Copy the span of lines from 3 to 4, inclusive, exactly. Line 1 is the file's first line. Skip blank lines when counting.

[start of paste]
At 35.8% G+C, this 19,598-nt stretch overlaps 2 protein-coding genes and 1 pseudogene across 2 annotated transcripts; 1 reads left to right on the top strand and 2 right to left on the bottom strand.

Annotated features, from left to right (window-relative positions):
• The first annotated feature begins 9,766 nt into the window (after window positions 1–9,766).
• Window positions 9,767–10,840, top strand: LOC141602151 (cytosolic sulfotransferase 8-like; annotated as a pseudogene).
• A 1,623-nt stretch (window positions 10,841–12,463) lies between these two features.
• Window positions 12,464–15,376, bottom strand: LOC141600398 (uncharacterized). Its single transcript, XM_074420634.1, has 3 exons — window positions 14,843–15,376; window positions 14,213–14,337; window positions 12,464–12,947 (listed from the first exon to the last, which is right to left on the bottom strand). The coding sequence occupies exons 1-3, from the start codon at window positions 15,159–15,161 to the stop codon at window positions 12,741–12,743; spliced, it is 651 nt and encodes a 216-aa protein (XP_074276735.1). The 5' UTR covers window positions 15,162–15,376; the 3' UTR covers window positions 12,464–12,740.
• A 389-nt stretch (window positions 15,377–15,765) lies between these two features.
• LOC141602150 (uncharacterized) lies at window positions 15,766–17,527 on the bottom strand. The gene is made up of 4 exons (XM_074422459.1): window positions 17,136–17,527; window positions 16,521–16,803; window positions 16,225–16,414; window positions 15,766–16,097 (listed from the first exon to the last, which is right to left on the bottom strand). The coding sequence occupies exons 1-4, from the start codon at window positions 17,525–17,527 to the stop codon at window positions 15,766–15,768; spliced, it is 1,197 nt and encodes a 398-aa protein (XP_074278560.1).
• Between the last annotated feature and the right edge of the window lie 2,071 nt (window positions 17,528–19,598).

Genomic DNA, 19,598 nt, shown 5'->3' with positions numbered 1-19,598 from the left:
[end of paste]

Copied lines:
• The first annotated feature begins 9,766 nt into the window (after window positions 1–9,766).
• Window positions 9,767–10,840, top strand: LOC141602151 (cytosolic sulfotransferase 8-like; annotated as a pseudogene).